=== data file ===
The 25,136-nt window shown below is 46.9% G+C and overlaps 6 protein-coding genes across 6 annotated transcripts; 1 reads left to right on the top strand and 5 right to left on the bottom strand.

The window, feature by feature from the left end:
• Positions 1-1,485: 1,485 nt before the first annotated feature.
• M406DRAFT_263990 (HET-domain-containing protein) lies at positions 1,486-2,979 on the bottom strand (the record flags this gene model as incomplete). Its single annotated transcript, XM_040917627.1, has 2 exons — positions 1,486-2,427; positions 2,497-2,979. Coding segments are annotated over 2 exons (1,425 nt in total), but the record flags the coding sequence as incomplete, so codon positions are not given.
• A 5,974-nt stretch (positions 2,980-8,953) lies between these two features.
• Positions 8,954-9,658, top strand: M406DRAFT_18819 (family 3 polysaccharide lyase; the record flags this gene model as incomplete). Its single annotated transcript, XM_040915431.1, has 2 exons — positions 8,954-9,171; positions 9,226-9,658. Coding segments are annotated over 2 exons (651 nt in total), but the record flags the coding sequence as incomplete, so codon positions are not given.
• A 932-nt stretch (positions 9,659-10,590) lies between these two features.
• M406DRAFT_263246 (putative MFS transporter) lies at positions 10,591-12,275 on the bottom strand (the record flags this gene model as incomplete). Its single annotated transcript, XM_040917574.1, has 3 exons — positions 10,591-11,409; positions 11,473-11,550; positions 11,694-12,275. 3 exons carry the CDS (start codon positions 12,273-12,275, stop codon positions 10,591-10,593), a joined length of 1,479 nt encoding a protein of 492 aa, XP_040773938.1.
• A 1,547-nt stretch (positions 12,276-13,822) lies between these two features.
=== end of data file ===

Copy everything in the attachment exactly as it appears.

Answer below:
The 25,136-nt window shown below is 46.9% G+C and overlaps 6 protein-coding genes across 6 annotated transcripts; 1 reads left to right on the top strand and 5 right to left on the bottom strand.

The window, feature by feature from the left end:
• Positions 1-1,485: 1,485 nt before the first annotated feature.
• M406DRAFT_263990 (HET-domain-containing protein) lies at positions 1,486-2,979 on the bottom strand (the record flags this gene model as incomplete). Its single annotated transcript, XM_040917627.1, has 2 exons — positions 1,486-2,427; positions 2,497-2,979. Coding segments are annotated over 2 exons (1,425 nt in total), but the record flags the coding sequence as incomplete, so codon positions are not given.
• A 5,974-nt stretch (positions 2,980-8,953) lies between these two features.
• Positions 8,954-9,658, top strand: M406DRAFT_18819 (family 3 polysaccharide lyase; the record flags this gene model as incomplete). Its single annotated transcript, XM_040915431.1, has 2 exons — positions 8,954-9,171; positions 9,226-9,658. Coding segments are annotated over 2 exons (651 nt in total), but the record flags the coding sequence as incomplete, so codon positions are not given.
• A 932-nt stretch (positions 9,659-10,590) lies between these two features.
• M406DRAFT_263246 (putative MFS transporter) lies at positions 10,591-12,275 on the bottom strand (the record flags this gene model as incomplete). Its single annotated transcript, XM_040917574.1, has 3 exons — positions 10,591-11,409; positions 11,473-11,550; positions 11,694-12,275. 3 exons carry the CDS (start codon positions 12,273-12,275, stop codon positions 10,591-10,593), a joined length of 1,479 nt encoding a protein of 492 aa, XP_040773938.1.
• A 1,547-nt stretch (positions 12,276-13,822) lies between these two features.